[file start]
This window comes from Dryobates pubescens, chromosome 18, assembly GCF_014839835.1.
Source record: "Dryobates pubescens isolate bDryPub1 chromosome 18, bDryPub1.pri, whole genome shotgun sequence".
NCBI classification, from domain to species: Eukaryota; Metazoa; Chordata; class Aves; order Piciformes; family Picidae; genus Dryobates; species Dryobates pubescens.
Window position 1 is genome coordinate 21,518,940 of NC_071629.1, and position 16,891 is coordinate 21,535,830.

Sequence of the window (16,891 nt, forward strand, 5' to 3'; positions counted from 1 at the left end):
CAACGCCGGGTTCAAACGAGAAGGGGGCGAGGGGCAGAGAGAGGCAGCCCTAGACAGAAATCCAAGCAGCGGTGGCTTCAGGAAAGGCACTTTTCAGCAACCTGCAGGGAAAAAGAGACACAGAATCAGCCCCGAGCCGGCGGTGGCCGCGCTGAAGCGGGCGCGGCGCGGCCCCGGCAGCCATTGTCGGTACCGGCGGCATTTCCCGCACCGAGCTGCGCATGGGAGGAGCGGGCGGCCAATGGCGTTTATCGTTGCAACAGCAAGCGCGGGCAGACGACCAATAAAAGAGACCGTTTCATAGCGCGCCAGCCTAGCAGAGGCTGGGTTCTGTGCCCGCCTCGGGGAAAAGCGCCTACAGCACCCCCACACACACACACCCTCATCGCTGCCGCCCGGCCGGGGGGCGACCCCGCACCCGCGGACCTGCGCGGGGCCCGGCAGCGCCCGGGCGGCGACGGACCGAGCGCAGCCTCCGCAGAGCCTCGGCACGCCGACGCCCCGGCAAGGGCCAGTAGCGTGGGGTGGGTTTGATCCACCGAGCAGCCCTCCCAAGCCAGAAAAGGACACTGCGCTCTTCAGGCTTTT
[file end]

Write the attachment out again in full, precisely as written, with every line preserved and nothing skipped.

This window comes from Dryobates pubescens, chromosome 18, assembly GCF_014839835.1.
Source record: "Dryobates pubescens isolate bDryPub1 chromosome 18, bDryPub1.pri, whole genome shotgun sequence".
NCBI classification, from domain to species: Eukaryota; Metazoa; Chordata; class Aves; order Piciformes; family Picidae; genus Dryobates; species Dryobates pubescens.
Window position 1 is genome coordinate 21,518,940 of NC_071629.1, and position 16,891 is coordinate 21,535,830.

Sequence of the window (16,891 nt, forward strand, 5' to 3'; positions counted from 1 at the left end):
CAACGCCGGGTTCAAACGAGAAGGGGGCGAGGGGCAGAGAGAGGCAGCCCTAGACAGAAATCCAAGCAGCGGTGGCTTCAGGAAAGGCACTTTTCAGCAACCTGCAGGGAAAAAGAGACACAGAATCAGCCCCGAGCCGGCGGTGGCCGCGCTGAAGCGGGCGCGGCGCGGCCCCGGCAGCCATTGTCGGTACCGGCGGCATTTCCCGCACCGAGCTGCGCATGGGAGGAGCGGGCGGCCAATGGCGTTTATCGTTGCAACAGCAAGCGCGGGCAGACGACCAATAAAAGAGACCGTTTCATAGCGCGCCAGCCTAGCAGAGGCTGGGTTCTGTGCCCGCCTCGGGGAAAAGCGCCTACAGCACCCCCACACACACACACCCTCATCGCTGCCGCCCGGCCGGGGGGCGACCCCGCACCCGCGGACCTGCGCGGGGCCCGGCAGCGCCCGGGCGGCGACGGACCGAGCGCAGCCTCCGCAGAGCCTCGGCACGCCGACGCCCCGGCAAGGGCCAGTAGCGTGGGGTGGGTTTGATCCACCGAGCAGCCCTCCCAAGCCAGAAAAGGACACTGCGCTCTTCAGGCTTTT